Using Passpoint for private Wi-Fi networks

As with any good protocol, the possible applications greatly outstrip the scenarios originally considered

Using Passpoint for private Wi-Fi networks
Credit: Thinkstock

We normally think of Passpoint, the Wi-Fi Alliance certification, as a feature for Wi-Fi hotspots owned and operated by service providers. Passpoint enables comprehensive inter-carrier roaming, with discovery, authentication and accounting.

But, as with any good protocol, the possible applications greatly outstrip the scenarios originally considered. Enterprise access points already support Passpoint. And as implementation in phones moves forward, slowly but surely non-carriers are finding interesting new applications.

Passpoint’s big innovation is decoupling service advertising from the Service Set Identifier (SSID). An access point can advertise, in addition to its SSID, a number of service providers that provide roaming possibilities. When a device starts authentication, the access point relays to the respective service provider’s authentication server, then provides an internet connection.

To take a hypothetical example, if a T-Mobile hotspot supports roaming from AT&T, Sprint and NTT, then — pre-Passpoint — a separate SSID would be needed for each of these, increasing beacons on the air and decreasing performance. With Passpoint, an access point with a single SSID can advertise roaming capabilities for all these carriers.

For the client device, this means that instead of maintaining a list of configured SSIDs, it needs only a list of service providers, with credentials. It can scan unknown APs, query the service providers supported and start authenticating when it finds a match.

The original scenario for Passpoint was to make Wi-Fi inter-carrier roaming similar to roaming across cellular networks. But substitute a private organization for the carrier in the Passpoint model, and we have a way to support uniform authentication across many venues with different SSIDs. Over the next year or two, as client implementations improve, we will see applications of Passpoint outside the carrier world.

Hotel chain uses Passpoint for Wi-Fi across all properties

One application we have already seen is with a hotel chain. The chain owns many brands but has one, consolidated loyalty program. Without Passpoint, either the loyalty program SSID needs to be added at every hotel or users’ phones must be configured with several SSIDs. But Passpoint can function with just a single profile that identifies the loyalty program, not a hotel SSID. Now, whichever property is subsequently visited, the phone will automatically identify the access point and connect. And only minimal Wi-Fi changes are necessary if a new hotel group is acquired.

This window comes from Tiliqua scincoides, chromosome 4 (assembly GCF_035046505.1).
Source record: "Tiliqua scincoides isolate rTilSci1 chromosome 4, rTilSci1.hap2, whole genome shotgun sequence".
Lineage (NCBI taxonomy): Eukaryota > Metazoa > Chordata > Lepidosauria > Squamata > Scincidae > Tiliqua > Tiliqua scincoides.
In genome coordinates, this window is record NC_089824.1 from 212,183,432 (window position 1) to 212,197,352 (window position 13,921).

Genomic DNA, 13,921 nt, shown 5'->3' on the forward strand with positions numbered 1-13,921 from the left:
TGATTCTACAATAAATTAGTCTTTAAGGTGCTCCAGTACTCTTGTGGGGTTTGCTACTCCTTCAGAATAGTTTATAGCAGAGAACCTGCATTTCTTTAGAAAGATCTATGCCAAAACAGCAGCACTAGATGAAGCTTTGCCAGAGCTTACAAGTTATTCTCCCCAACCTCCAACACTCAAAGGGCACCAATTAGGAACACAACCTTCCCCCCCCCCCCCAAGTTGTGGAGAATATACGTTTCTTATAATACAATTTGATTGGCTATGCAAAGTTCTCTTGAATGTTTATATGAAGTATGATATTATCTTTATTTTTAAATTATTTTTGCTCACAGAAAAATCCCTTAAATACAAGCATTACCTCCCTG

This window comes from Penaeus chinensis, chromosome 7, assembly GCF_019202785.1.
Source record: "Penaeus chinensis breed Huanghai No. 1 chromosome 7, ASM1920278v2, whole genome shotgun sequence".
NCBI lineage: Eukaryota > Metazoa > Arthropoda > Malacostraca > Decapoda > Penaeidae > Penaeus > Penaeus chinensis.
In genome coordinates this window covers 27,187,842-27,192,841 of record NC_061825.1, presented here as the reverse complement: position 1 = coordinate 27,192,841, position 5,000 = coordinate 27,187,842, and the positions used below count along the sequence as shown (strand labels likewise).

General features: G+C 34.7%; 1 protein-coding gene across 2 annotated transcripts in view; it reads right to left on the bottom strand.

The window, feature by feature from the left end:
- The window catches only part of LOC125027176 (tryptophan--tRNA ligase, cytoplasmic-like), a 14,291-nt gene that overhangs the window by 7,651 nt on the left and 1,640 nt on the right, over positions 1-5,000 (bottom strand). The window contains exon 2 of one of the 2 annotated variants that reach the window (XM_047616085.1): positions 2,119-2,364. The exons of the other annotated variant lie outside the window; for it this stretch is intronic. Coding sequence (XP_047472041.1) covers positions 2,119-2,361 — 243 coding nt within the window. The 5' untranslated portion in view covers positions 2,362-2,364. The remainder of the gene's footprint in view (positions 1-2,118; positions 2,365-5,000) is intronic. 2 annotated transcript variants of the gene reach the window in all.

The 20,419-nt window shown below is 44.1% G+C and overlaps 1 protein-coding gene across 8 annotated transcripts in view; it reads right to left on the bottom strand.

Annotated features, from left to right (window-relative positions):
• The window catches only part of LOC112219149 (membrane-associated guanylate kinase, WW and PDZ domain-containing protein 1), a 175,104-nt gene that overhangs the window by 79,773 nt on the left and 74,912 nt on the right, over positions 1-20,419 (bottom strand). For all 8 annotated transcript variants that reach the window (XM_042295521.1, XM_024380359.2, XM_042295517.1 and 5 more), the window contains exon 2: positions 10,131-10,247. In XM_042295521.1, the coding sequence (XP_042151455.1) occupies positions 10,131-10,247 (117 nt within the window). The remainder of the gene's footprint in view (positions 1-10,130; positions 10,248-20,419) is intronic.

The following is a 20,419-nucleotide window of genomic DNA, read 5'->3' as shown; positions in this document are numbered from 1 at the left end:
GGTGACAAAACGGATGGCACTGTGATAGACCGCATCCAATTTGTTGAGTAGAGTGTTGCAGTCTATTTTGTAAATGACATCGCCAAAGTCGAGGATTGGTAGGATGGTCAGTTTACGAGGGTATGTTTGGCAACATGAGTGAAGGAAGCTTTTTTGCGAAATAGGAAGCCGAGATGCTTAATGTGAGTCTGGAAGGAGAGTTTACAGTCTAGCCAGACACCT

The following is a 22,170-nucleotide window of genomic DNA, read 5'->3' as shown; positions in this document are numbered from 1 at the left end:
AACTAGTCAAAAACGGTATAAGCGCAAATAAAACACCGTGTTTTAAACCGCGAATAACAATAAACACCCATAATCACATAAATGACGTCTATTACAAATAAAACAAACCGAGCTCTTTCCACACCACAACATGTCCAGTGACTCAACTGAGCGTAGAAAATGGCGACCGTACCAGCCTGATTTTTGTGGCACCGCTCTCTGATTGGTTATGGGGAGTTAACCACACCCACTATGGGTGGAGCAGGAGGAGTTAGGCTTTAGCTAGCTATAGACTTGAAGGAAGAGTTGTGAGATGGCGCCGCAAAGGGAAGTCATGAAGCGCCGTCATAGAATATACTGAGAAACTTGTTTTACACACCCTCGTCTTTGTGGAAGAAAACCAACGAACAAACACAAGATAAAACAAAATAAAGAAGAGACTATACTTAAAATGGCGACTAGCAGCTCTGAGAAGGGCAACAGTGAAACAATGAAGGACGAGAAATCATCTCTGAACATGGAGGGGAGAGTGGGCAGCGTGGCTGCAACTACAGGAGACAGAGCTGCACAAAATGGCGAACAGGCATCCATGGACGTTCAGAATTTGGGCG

Taking this a step further, we see applications for corporate Wi-Fi access. Today, this requires separate credentials per-SSID, but many organizations span multiple member companies, each with its own SSID, and the employee traveling between them must create many profiles. Passpoint allows easy roaming across such an organization.

Other possibilities exist. Many organizations still complain of inadequate cellular coverage from one or more carriers. With the service provider’s Passpoint name configured on access points and a profile on phones, these venues can offer automatic Wi-Fi connections to anyone on the campus, giving them internet data service and possibly Wi-Fi calling. Modern WLAN equipment offers traffic engineering and security features to regulate this service. The most difficult aspect is the lack of commercial roaming agreements offered by the cellular carriers to non-carrier organizations.

All OS families support Passpoint r1

All current OS families—iOS, macOS, Android, Windows—now support Passpoint r1, the discovery-and-connection protocol, although quite a few older, pre-Passpoint devices are still in use. All the scenarios above are technically possible today for most devices.

The biggest obstacle is configuration of the device. While all OS families support provisioning of profiles over the network, implementations are non-standard and currently somewhat buggy. They would do better to adopt Passpoint r2, with Online Sign-Up, but it seems that won’t happen until 2018 at the earliest. Passpoint r2 enables automated provisioning and opens up still more possibilities in guest access.

Passpoint implementation has taken a rather slow road, particularly on the client side.  But progress has been steady, and we are beginning to see app developers building solutions that were not mainstream targets of the original Passpoint concept. A protocol that is used for new, unexpected purposes a decade on reflects well on its authors.

This article is published as part of the IDG Contributor Network. Want to Join?

Join the Network World communities on Facebook and LinkedIn to comment on topics that are top of mind.
Must read: 10 new UI features coming to Windows 10